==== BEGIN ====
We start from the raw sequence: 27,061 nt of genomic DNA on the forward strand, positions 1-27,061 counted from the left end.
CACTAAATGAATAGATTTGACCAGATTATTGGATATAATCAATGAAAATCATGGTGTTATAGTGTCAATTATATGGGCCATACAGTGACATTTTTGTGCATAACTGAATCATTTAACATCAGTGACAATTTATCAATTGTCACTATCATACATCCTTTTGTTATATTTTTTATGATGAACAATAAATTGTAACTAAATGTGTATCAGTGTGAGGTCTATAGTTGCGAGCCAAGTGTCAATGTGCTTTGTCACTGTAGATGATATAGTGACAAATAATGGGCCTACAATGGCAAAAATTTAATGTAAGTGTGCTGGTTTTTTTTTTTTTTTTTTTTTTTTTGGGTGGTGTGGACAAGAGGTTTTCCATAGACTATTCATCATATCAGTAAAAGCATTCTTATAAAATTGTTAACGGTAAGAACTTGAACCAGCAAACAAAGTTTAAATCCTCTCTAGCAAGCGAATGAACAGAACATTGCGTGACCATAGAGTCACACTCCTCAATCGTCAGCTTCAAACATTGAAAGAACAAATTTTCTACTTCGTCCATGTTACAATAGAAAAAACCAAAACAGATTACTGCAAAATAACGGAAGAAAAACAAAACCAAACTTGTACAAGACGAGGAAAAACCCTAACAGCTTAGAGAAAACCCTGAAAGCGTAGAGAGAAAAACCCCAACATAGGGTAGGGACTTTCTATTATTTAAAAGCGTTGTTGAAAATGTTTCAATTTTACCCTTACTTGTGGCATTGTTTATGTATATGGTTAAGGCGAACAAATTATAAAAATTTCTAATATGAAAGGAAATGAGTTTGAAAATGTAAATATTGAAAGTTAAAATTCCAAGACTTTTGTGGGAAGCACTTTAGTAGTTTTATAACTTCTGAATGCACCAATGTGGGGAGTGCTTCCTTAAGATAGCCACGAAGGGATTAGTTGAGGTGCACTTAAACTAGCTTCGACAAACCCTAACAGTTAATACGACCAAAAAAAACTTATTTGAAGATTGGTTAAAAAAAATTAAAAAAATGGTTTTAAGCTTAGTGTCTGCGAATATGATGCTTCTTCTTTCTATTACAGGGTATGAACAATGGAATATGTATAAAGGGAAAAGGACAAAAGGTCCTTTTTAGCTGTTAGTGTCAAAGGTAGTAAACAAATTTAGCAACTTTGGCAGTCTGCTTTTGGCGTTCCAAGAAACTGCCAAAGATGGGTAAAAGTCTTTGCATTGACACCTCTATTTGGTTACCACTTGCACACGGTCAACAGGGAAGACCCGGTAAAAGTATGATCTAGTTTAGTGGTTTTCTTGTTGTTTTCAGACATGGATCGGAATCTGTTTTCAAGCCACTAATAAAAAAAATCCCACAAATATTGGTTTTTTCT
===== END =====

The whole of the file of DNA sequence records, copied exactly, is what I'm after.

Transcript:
We start from the raw sequence: 27,061 nt of genomic DNA on the forward strand, positions 1-27,061 counted from the left end.
CACTAAATGAATAGATTTGACCAGATTATTGGATATAATCAATGAAAATCATGGTGTTATAGTGTCAATTATATGGGCCATACAGTGACATTTTTGTGCATAACTGAATCATTTAACATCAGTGACAATTTATCAATTGTCACTATCATACATCCTTTTGTTATATTTTTTATGATGAACAATAAATTGTAACTAAATGTGTATCAGTGTGAGGTCTATAGTTGCGAGCCAAGTGTCAATGTGCTTTGTCACTGTAGATGATATAGTGACAAATAATGGGCCTACAATGGCAAAAATTTAATGTAAGTGTGCTGGTTTTTTTTTTTTTTTTTTTTTTTTTGGGTGGTGTGGACAAGAGGTTTTCCATAGACTATTCATCATATCAGTAAAAGCATTCTTATAAAATTGTTAACGGTAAGAACTTGAACCAGCAAACAAAGTTTAAATCCTCTCTAGCAAGCGAATGAACAGAACATTGCGTGACCATAGAGTCACACTCCTCAATCGTCAGCTTCAAACATTGAAAGAACAAATTTTCTACTTCGTCCATGTTACAATAGAAAAAACCAAAACAGATTACTGCAAAATAACGGAAGAAAAACAAAACCAAACTTGTACAAGACGAGGAAAAACCCTAACAGCTTAGAGAAAACCCTGAAAGCGTAGAGAGAAAAACCCCAACATAGGGTAGGGACTTTCTATTATTTAAAAGCGTTGTTGAAAATGTTTCAATTTTACCCTTACTTGTGGCATTGTTTATGTATATGGTTAAGGCGAACAAATTATAAAAATTTCTAATATGAAAGGAAATGAGTTTGAAAATGTAAATATTGAAAGTTAAAATTCCAAGACTTTTGTGGGAAGCACTTTAGTAGTTTTATAACTTCTGAATGCACCAATGTGGGGAGTGCTTCCTTAAGATAGCCACGAAGGGATTAGTTGAGGTGCACTTAAACTAGCTTCGACAAACCCTAACAGTTAATACGACCAAAAAAAACTTATTTGAAGATTGGTTAAAAAAAATTAAAAAAATGGTTTTAAGCTTAGTGTCTGCGAATATGATGCTTCTTCTTTCTATTACAGGGTATGAACAATGGAATATGTATAAAGGGAAAAGGACAAAAGGTCCTTTTTAGCTGTTAGTGTCAAAGGTAGTAAACAAATTTAGCAACTTTGGCAGTCTGCTTTTGGCGTTCCAAGAAACTGCCAAAGATGGGTAAAAGTCTTTGCATTGACACCTCTATTTGGTTACCACTTGCACACGGTCAACAGGGAAGACCCGGTAAAAGTATGATCTAGTTTAGTGGTTTTCTTGTTGTTTTCAGACATGGATCGGAATCTGTTTTCAAGCCACTAATAAAAAAAATCCCACAAATATTGGTTTTTTCT